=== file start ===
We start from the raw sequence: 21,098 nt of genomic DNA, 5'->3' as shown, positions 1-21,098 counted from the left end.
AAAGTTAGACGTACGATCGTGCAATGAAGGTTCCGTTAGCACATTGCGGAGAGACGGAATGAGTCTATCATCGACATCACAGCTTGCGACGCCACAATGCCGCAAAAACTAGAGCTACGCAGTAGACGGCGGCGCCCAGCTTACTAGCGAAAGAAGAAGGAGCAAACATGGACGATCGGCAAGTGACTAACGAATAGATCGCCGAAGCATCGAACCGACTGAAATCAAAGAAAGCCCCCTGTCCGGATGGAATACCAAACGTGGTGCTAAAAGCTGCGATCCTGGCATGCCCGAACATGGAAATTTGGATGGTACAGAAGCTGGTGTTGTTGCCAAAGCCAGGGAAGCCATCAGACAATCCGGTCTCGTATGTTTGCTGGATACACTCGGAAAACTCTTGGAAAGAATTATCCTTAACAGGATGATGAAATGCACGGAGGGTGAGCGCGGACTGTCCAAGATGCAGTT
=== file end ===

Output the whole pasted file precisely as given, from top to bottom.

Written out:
We start from the raw sequence: 21,098 nt of genomic DNA, 5'->3' as shown, positions 1-21,098 counted from the left end.
AAAGTTAGACGTACGATCGTGCAATGAAGGTTCCGTTAGCACATTGCGGAGAGACGGAATGAGTCTATCATCGACATCACAGCTTGCGACGCCACAATGCCGCAAAAACTAGAGCTACGCAGTAGACGGCGGCGCCCAGCTTACTAGCGAAAGAAGAAGGAGCAAACATGGACGATCGGCAAGTGACTAACGAATAGATCGCCGAAGCATCGAACCGACTGAAATCAAAGAAAGCCCCCTGTCCGGATGGAATACCAAACGTGGTGCTAAAAGCTGCGATCCTGGCATGCCCGAACATGGAAATTTGGATGGTACAGAAGCTGGTGTTGTTGCCAAAGCCAGGGAAGCCATCAGACAATCCGGTCTCGTATGTTTGCTGGATACACTCGGAAAACTCTTGGAAAGAATTATCCTTAACAGGATGATGAAATGCACGGAGGGTGAGCGCGGACTGTCCAAGATGCAGTT